It’s Comic-Con time or, as I like to call it, nerd Christmas. We’re being treated to a weekend of superheros, sci-fi, fantasy, games and, of course, VR. Headsets have slowly infiltrated the halls of the San Diego Convention Center over the past few years, usually with 360 degree experiences for TV shows and movies. VR has a bigger presence than ever this year with Suicide Squad and Mr Robot experiences and even a team up that has DC creators making sculptures within Oculus Medium.
All this has me wondering; do comic books and VR have a future together?
I’m a huge comic book nut, particularly on the Marvel side if you must know. A few years ago, I took a step back and looked at my collection, my cupboard now nearly overflowing with around 700 books I’d collected over the course of a decade. I realized that I wasn’t going to have the space to do this for much longer, and I was tired of getting to my local store even in the early hours to find the best books sold out, with everything priced up due to importing from the US.
And so I went digital.
I’ve never really regretted it; buying books on a tablet is cheaper, faster and easier. Every Wednesday I wake up, browse the new releases and set mine to download for reading later in the day. I can even afford a few more books and, if I want to catch up on a series, the back issues are there for me to pick up at a reduced price.
But I’ll admit I do sometimes long for the feeling on paper in my hands, and the chance to archive what I’ve read. I’m not much of a collector these days, but I still regularly sift through my physical stack of books and dig out old favorites to re-read. It would be nice to have that sort of experience with my digital collection too.
Could VR be the answer to that?
I’d like to think so. I’d love an Oculus Touch or HTC Vive experience where I could sit and read books like they were really in my hands, flicking pages over and then filing them away and giving myself a worrying amount of satisfaction from doing so. I’d love to be able to look up from my book and find myself within the scene I’m reading. Imagine retelling Bruce Wayne’s defining moment in Crime Alley, only to look up and find yourself there in the moment. Or perhaps you could be sitting in a stylish New York apartment and occasionally see Spider-Man swing by your window.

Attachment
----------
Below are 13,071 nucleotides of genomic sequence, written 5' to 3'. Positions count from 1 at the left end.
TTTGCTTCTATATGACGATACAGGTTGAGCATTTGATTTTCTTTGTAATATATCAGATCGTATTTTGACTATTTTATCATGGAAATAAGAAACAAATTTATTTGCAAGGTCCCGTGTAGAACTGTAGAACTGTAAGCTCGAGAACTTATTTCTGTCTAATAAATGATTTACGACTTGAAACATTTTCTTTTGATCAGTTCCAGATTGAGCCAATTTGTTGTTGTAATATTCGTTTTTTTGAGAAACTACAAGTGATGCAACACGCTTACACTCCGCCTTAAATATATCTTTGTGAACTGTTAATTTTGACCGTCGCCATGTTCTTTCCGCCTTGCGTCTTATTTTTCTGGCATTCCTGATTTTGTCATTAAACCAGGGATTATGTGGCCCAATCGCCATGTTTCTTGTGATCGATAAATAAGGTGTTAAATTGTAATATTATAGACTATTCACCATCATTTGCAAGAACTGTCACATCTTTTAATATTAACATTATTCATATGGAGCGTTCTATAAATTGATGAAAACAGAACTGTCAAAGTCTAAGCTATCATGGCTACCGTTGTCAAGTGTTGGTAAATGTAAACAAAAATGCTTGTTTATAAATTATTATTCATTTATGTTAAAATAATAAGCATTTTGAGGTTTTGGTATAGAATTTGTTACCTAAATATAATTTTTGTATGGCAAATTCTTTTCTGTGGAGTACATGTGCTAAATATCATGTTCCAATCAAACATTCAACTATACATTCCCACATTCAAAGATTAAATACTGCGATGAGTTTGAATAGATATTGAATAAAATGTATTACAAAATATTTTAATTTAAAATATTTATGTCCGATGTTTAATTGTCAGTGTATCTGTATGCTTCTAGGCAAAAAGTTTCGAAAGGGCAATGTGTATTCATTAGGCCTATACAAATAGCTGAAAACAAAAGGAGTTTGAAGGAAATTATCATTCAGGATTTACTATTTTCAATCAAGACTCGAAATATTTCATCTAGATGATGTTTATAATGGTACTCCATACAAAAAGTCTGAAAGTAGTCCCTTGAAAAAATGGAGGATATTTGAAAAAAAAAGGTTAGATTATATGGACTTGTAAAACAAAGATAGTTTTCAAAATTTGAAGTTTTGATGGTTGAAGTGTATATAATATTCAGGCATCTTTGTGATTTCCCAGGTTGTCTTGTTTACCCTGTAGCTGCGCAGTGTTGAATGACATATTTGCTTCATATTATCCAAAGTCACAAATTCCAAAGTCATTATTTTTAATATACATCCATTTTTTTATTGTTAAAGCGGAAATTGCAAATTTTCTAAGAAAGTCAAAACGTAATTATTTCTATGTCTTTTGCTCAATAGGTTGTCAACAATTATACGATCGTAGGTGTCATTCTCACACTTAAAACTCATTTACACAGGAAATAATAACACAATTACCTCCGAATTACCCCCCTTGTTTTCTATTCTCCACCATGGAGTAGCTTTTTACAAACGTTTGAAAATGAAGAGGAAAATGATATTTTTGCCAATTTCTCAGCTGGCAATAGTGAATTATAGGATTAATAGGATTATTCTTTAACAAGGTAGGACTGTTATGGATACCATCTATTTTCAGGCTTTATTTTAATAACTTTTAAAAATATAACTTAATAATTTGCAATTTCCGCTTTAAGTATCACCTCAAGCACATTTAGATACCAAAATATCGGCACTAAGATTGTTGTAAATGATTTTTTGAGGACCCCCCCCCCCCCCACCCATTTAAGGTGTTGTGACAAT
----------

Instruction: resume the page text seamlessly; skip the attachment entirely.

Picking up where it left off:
In fact I think this will actually happen at some point. John Carmack wants to build a VR comic book store, and has been working on it for several years now. He’s been silent on it for some time, but I’d love to see Oculus and Amazon perhaps announce a Comixology app in which you could walk into a store, flick through boxes of books and fish out the series you’re looking for.
Perhaps an evolution in comic book reading even lies in waiting with VR. Marvel and DC have been experimenting with what digital means for the medium over the past few years. Maybe VR presents the next step in that journey, with panels that come alive or stretch across walls. Imagine instead of 2D drawings we’d flick between 3D models with speech bubbles intact, allowing you to walk around a scene and inspect every element of it. It sounds a bit too gimmicky to actually replace the traditional comic book, but it could really be a great complement to it.
At the end of the day, VR is about immersion and I’m always seeking ways to immerse myself even deeper into the world of superheros. I’m hoping VR will let me do that sooner rather than later.